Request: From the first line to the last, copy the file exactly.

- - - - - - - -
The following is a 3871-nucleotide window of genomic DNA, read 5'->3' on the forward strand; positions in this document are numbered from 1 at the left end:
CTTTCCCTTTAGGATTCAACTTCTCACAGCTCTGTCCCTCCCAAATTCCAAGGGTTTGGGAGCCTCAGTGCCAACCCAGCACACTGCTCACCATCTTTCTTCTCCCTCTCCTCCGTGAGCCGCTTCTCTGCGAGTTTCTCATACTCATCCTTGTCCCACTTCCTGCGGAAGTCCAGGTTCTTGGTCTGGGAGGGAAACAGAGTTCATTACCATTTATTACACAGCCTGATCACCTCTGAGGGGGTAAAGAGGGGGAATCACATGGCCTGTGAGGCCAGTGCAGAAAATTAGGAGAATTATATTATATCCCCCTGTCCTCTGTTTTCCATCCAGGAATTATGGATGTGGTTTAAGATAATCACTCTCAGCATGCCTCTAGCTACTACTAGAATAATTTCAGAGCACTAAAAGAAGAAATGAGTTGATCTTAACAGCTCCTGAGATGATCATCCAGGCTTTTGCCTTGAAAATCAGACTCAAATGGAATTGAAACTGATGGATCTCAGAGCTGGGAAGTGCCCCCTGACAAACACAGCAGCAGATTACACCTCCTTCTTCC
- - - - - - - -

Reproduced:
The following is a 3871-nucleotide window of genomic DNA, read 5'->3' on the forward strand; positions in this document are numbered from 1 at the left end:
CTTTCCCTTTAGGATTCAACTTCTCACAGCTCTGTCCCTCCCAAATTCCAAGGGTTTGGGAGCCTCAGTGCCAACCCAGCACACTGCTCACCATCTTTCTTCTCCCTCTCCTCCGTGAGCCGCTTCTCTGCGAGTTTCTCATACTCATCCTTGTCCCACTTCCTGCGGAAGTCCAGGTTCTTGGTCTGGGAGGGAAACAGAGTTCATTACCATTTATTACACAGCCTGATCACCTCTGAGGGGGTAAAGAGGGGGAATCACATGGCCTGTGAGGCCAGTGCAGAAAATTAGGAGAATTATATTATATCCCCCTGTCCTCTGTTTTCCATCCAGGAATTATGGATGTGGTTTAAGATAATCACTCTCAGCATGCCTCTAGCTACTACTAGAATAATTTCAGAGCACTAAAAGAAGAAATGAGTTGATCTTAACAGCTCCTGAGATGATCATCCAGGCTTTTGCCTTGAAAATCAGACTCAAATGGAATTGAAACTGATGGATCTCAGAGCTGGGAAGTGCCCCCTGACAAACACAGCAGCAGATTACACCTCCTTCTTCC